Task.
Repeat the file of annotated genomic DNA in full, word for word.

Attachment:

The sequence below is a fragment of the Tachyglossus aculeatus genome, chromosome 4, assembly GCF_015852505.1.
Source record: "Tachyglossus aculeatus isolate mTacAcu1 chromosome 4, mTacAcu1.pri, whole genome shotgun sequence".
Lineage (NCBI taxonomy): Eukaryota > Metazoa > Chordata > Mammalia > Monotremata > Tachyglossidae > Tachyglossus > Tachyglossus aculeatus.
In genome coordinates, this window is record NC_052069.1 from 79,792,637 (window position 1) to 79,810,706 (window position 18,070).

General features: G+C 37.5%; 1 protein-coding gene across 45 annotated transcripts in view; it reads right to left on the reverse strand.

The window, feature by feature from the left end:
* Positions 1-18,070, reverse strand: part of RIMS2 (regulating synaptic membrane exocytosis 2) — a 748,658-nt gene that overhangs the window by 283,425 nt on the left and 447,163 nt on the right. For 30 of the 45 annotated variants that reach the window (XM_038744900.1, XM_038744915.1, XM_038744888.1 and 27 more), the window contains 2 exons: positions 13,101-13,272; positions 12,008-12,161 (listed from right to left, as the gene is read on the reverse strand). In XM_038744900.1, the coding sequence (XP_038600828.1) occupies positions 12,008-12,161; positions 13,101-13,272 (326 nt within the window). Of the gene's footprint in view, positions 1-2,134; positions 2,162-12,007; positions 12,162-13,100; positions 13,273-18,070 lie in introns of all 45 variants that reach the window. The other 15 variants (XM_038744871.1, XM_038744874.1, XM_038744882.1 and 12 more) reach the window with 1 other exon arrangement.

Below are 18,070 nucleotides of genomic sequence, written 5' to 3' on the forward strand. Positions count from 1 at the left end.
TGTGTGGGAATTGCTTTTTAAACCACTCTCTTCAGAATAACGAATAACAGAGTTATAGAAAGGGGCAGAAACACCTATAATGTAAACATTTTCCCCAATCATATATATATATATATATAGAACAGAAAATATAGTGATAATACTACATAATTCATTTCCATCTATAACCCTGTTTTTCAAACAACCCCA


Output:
The sequence below is a fragment of the Tachyglossus aculeatus genome, chromosome 4, assembly GCF_015852505.1.
Source record: "Tachyglossus aculeatus isolate mTacAcu1 chromosome 4, mTacAcu1.pri, whole genome shotgun sequence".
Lineage (NCBI taxonomy): Eukaryota > Metazoa > Chordata > Mammalia > Monotremata > Tachyglossidae > Tachyglossus > Tachyglossus aculeatus.
In genome coordinates, this window is record NC_052069.1 from 79,792,637 (window position 1) to 79,810,706 (window position 18,070).

General features: G+C 37.5%; 1 protein-coding gene across 45 annotated transcripts in view; it reads right to left on the reverse strand.

The window, feature by feature from the left end:
* Positions 1-18,070, reverse strand: part of RIMS2 (regulating synaptic membrane exocytosis 2) — a 748,658-nt gene that overhangs the window by 283,425 nt on the left and 447,163 nt on the right. For 30 of the 45 annotated variants that reach the window (XM_038744900.1, XM_038744915.1, XM_038744888.1 and 27 more), the window contains 2 exons: positions 13,101-13,272; positions 12,008-12,161 (listed from right to left, as the gene is read on the reverse strand). In XM_038744900.1, the coding sequence (XP_038600828.1) occupies positions 12,008-12,161; positions 13,101-13,272 (326 nt within the window). Of the gene's footprint in view, positions 1-2,134; positions 2,162-12,007; positions 12,162-13,100; positions 13,273-18,070 lie in introns of all 45 variants that reach the window. The other 15 variants (XM_038744871.1, XM_038744874.1, XM_038744882.1 and 12 more) reach the window with 1 other exon arrangement.

Below are 18,070 nucleotides of genomic sequence, written 5' to 3' on the forward strand. Positions count from 1 at the left end.
TGTGTGGGAATTGCTTTTTAAACCACTCTCTTCAGAATAACGAATAACAGAGTTATAGAAAGGGGCAGAAACACCTATAATGTAAACATTTTCCCCAATCATATATATATATATATATAGAACAGAAAATATAGTGATAATACTACATAATTCATTTCCATCTATAACCCTGTTTTTCAAACAACCCCA